Located in a very striking position, Aldeburgh may be a small town, but it is large in character.

The area enjoys breathtaking views both seawards and following the river Alde inland towards Orford.

Evidence of Aldeburgh’s medieval past is clearly visible in many of the local buildings but its most iconic building its old Moot Hall (meeting place).

Second homes make up about a third of the town’s housing.

Aldeburgh was once a major Tudor port.

It enjoyed a flourishing shipbuilding industry which included the construction of Francis Drake’s ‘Golden Hind’.

Nowadays, visitors are drawn here due to its Blue Flag shingle beach and colourful fisherman huts, where fresh fish are sold daily.

Two family-run fish and chip shops are among the best in the country.

The pretty high street has craft, food and antique shops, independent boutiques as well as some national chains.

Plus there is a myriad of pubs and an independent cinema.

Aldeburgh was once home to the composer Benjamin Britten.

As of January 2024, you can expect to pay an average of £582,976 for a property in Aldeburgh.

Whilst this is above average for Suffolk, buyers can purchase a terraced property for around £512,500 and flats for an average of £350,000.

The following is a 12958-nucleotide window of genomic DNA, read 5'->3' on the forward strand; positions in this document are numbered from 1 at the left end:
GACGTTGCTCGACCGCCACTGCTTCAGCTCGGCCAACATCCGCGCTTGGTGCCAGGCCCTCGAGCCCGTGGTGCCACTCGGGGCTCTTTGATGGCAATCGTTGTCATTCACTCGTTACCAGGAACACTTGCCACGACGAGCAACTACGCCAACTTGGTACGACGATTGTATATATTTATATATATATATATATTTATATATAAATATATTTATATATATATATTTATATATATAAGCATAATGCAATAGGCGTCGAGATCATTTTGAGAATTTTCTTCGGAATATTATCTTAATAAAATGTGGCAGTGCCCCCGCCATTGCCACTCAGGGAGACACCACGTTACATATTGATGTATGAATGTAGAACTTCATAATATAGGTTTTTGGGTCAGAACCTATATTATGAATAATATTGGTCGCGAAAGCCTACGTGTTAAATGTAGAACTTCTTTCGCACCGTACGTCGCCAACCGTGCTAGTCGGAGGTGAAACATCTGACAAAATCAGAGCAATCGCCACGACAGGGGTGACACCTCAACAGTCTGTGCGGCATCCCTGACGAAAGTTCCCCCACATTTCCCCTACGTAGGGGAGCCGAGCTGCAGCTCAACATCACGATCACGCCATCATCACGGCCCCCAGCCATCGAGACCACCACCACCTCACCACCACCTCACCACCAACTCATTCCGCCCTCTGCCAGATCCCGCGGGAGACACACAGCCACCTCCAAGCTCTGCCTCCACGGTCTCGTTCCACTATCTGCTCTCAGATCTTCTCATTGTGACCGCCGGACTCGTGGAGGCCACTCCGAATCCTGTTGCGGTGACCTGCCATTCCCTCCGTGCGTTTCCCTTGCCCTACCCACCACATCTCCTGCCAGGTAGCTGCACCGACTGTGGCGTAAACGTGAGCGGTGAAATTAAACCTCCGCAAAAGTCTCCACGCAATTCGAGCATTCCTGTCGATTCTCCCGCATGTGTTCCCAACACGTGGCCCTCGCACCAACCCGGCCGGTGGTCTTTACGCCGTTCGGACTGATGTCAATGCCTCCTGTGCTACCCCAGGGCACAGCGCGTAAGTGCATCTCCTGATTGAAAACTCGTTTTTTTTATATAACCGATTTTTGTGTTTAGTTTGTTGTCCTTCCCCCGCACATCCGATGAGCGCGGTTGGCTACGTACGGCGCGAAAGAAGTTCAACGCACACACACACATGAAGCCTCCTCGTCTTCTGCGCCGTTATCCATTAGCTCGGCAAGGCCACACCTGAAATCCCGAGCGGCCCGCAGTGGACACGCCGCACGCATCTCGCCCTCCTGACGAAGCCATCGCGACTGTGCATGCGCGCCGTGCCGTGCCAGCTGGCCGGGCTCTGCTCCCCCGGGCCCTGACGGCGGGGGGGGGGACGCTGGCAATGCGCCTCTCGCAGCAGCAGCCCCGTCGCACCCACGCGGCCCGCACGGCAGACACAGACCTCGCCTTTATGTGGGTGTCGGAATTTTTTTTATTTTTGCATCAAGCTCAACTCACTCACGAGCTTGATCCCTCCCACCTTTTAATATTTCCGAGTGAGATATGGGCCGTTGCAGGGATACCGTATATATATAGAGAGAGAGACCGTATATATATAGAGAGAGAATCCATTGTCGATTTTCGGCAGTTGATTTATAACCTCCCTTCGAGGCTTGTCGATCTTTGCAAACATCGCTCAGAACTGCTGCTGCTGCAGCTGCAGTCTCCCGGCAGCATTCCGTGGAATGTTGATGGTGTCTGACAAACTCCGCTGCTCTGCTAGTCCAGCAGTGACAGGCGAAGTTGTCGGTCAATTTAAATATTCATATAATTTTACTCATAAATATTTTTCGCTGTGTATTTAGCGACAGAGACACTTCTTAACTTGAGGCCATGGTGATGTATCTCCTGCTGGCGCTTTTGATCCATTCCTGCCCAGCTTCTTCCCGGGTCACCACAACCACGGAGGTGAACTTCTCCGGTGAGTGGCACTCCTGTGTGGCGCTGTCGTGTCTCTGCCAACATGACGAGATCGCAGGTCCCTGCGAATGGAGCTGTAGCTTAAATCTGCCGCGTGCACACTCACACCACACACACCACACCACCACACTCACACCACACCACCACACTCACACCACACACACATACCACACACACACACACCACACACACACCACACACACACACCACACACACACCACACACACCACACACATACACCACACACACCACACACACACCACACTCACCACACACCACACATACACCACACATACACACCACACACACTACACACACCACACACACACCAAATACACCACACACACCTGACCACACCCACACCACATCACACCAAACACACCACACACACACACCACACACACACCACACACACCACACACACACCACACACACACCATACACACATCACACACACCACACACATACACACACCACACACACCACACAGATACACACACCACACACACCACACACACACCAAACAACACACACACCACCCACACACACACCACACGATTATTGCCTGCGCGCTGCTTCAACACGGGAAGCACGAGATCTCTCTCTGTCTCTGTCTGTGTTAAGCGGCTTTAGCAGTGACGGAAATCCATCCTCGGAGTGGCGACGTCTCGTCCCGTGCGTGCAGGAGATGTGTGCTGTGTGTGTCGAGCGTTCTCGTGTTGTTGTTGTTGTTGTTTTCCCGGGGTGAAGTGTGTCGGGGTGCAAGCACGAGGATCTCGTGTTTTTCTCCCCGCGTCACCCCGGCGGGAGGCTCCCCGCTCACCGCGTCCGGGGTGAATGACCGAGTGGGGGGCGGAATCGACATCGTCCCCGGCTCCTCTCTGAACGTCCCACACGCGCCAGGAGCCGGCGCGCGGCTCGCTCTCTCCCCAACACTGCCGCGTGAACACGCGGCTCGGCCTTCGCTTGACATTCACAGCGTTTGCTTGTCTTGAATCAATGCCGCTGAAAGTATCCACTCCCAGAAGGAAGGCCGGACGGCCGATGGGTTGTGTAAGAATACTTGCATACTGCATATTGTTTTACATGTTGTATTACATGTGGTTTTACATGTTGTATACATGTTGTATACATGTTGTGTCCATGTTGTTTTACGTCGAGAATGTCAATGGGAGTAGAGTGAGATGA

The town has also been the centre of the international Aldeburgh Festival of Arts at nearby Snape Maltings, founded by Britten in 1948.

Aldeburgh provides almost everything you need!

It is little wonder that it is such a sought-after location to visit or reside.


Bungay on the map. Image credit: Depositphotos

The Suffolk market town of Bungay is the picture of tranquillity.

Of early medieval foundation, it is surrounded by natural beauty and a landscape that has seen little change for many many years.

The peaceful lifestyle combined with its accessibility make it attractive to prospective house hunters and to visitors alike.

The name Bungay means ‘Lovely Island’, and the town boasts some of the county’s oldest properties.

It is a town that has so much to recommend; scenic walking, good shopping, historic buildings, and of course the River Waveney which has been the lifeblood of the town over the centuries.

The busy market which has run for hundreds of years is a hub for the town.

Standing proudly in the centre of Market Place is the Buttercross, built in the 17th century.

Most of the buildings are now listed and make for a very interesting stroll.

After shopping in the town centre, you can pop into the local pub The Bungay Fleece Inn.

Originally called the Cross Keys and known to have been built before 1500, the pub got its present name sometime before 1711.